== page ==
An ambivalent feeling that arouses around the concept of home has become the inspiration to create this work. Home evokes associations with warmth and security, but it can also be associated with something repulsive, hidden, repressed and shameful. A similar ambivalence is also present in cauliflower. When cooked It is warm and tasty, but while boiling, it emits a distasteful smell.

Based on the theme of boiled cauliflower -which appears in Polish literature in both Gombrowicz and Prus- I prepared an aroma-flavoured installation for the exhibition at Art House in Krakow, entitled “THE MYSTERIOUS DISAPPEARANCE OF CAULIFLOWER”. In Witold Gombrowicz’s short story entitled ‘Dinner at Countess Pavahoke’s’, Cauliflower, which is the name of the son of a farmhand, is the central motif. It is endowed with a double meaning, since it is both a human being and a dish served during Countess Pavahoke’s dinner. This dinner is organised on Friday, the fasting day of the week. The narrator is a writer invited to this Friday dinner, and he expects to have conversations about beauty and love. But what he experiences is not this, but rather the increasing misbehaviour of the other three persons at the table in relation to eating cooked cauliflower. During the unfolding of those events, the increasingly terrified writer realizes that this is caused by two seemingly unrelated but in fact connected events, namely, the disappearance of the boy named Cauliflower and the dish served at the dinner he is attending. This conclusion is further reinforced by the fact that the aristocrats themselves suggest cannibal tendencies of the higher classes.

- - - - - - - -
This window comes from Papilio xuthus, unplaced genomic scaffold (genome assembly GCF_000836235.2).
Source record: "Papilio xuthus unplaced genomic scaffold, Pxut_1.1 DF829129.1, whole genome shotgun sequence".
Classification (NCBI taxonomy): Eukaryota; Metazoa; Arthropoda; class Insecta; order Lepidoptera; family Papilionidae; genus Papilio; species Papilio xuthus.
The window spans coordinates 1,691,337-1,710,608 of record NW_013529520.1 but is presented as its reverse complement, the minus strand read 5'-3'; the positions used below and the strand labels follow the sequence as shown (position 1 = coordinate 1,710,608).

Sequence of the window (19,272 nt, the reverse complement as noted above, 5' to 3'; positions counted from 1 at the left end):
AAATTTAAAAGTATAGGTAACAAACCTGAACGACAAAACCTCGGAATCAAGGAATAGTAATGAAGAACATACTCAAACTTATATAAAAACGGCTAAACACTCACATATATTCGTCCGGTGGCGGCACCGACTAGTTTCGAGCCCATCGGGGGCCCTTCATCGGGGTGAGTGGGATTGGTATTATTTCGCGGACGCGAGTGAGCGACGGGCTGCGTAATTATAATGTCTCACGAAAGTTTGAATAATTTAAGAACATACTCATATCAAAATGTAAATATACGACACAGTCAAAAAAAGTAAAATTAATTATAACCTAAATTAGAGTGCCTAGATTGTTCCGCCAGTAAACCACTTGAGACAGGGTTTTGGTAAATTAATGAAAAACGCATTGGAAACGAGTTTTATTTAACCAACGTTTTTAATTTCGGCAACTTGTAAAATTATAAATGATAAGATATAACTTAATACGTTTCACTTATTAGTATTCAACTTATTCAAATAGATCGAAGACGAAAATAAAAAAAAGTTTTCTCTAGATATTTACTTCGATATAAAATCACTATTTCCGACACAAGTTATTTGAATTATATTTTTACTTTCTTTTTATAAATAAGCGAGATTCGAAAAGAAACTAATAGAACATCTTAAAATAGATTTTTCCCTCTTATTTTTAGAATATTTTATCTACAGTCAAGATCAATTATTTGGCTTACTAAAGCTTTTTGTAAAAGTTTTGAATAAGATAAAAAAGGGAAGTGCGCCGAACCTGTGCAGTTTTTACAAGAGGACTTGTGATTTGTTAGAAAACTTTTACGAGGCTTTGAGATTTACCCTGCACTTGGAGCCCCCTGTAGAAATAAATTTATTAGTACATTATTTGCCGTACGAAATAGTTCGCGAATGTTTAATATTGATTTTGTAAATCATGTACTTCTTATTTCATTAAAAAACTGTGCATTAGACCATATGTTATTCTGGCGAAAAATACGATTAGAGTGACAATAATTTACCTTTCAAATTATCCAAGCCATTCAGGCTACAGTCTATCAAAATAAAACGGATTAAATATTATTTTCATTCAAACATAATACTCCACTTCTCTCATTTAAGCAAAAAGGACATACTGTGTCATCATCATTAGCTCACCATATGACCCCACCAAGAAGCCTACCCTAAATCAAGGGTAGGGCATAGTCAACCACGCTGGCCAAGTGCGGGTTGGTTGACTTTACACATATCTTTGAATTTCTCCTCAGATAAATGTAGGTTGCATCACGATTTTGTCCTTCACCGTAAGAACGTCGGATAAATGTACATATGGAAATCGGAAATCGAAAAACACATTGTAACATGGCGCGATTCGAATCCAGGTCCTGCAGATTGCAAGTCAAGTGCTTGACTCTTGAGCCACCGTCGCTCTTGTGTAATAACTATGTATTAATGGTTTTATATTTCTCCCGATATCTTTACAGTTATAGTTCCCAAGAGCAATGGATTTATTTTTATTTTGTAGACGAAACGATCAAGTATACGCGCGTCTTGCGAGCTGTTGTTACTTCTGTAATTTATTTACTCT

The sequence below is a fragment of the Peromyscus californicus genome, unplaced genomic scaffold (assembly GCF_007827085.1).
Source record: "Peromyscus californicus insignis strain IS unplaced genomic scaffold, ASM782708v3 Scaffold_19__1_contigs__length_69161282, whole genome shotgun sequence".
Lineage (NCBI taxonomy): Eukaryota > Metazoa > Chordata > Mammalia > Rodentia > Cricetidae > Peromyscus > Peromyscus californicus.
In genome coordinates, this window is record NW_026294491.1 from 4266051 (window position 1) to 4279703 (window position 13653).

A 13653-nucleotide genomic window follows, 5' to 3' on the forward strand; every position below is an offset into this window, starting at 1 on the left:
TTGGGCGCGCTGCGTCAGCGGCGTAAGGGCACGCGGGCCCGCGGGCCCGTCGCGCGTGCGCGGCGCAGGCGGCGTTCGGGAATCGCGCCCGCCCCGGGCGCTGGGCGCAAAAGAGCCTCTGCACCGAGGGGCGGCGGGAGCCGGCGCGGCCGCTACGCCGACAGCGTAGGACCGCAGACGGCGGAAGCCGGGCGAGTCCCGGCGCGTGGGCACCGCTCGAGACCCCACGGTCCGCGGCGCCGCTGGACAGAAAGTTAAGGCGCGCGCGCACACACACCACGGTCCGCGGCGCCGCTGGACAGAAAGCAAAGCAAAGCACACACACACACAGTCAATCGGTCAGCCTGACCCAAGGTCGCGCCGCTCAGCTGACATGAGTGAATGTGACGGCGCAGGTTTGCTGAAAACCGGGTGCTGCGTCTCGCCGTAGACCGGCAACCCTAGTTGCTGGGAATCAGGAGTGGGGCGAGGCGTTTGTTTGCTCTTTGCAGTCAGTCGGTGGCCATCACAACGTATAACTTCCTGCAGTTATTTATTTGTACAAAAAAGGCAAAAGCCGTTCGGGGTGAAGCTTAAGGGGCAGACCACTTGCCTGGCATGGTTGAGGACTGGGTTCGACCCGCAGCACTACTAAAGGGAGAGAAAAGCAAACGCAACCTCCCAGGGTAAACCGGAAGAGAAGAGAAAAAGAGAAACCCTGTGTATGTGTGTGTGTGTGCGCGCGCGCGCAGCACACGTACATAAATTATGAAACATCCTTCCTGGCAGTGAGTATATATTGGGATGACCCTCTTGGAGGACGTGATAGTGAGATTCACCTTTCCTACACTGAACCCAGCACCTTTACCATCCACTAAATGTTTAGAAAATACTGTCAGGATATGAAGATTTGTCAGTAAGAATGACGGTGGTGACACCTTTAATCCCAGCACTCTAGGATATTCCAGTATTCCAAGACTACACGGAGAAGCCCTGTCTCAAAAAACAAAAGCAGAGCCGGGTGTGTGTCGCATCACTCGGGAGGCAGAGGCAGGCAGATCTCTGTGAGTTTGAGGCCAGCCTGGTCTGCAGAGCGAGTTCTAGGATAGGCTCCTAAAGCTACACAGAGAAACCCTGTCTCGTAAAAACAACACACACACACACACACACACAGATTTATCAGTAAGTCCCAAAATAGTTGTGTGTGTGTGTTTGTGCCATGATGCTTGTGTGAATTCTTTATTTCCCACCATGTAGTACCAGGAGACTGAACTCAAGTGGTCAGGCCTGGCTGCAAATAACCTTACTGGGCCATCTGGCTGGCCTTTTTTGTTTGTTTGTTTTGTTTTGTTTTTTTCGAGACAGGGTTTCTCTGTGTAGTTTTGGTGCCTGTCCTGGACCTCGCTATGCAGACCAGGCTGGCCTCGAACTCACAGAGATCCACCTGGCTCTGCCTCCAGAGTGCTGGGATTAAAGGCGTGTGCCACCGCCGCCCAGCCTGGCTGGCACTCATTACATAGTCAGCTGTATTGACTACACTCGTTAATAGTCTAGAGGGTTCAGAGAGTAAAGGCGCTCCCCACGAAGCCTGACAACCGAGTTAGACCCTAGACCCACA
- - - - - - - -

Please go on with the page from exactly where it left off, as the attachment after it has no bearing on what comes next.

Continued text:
In the story by Gombrowicz, the cauliflower appears in two forms – a tasty dish and a boy’s corpse. The main theme of my installation is the disjunction between the unpleasant smell of cooked cauliflower and the pleasure of eating it. This ambiguity calls to mind the very concept of home. A similar theme can be found in Bolesław Prus’s novel “Doll”. In the story, the embarrassing odour of boiled cauliflower spoils the first impression that the main character Wokulski has of Mrs. Stawska, who is introduced to him by the old salesman Rzecki, who describes the event in his diary.

Art House is situated in an old bourgeois house of approximately one hundred years old and was owned by the merchant Mr. Truszkowski. I presume that many of its corners have a smelly secret.

Bon Appétit!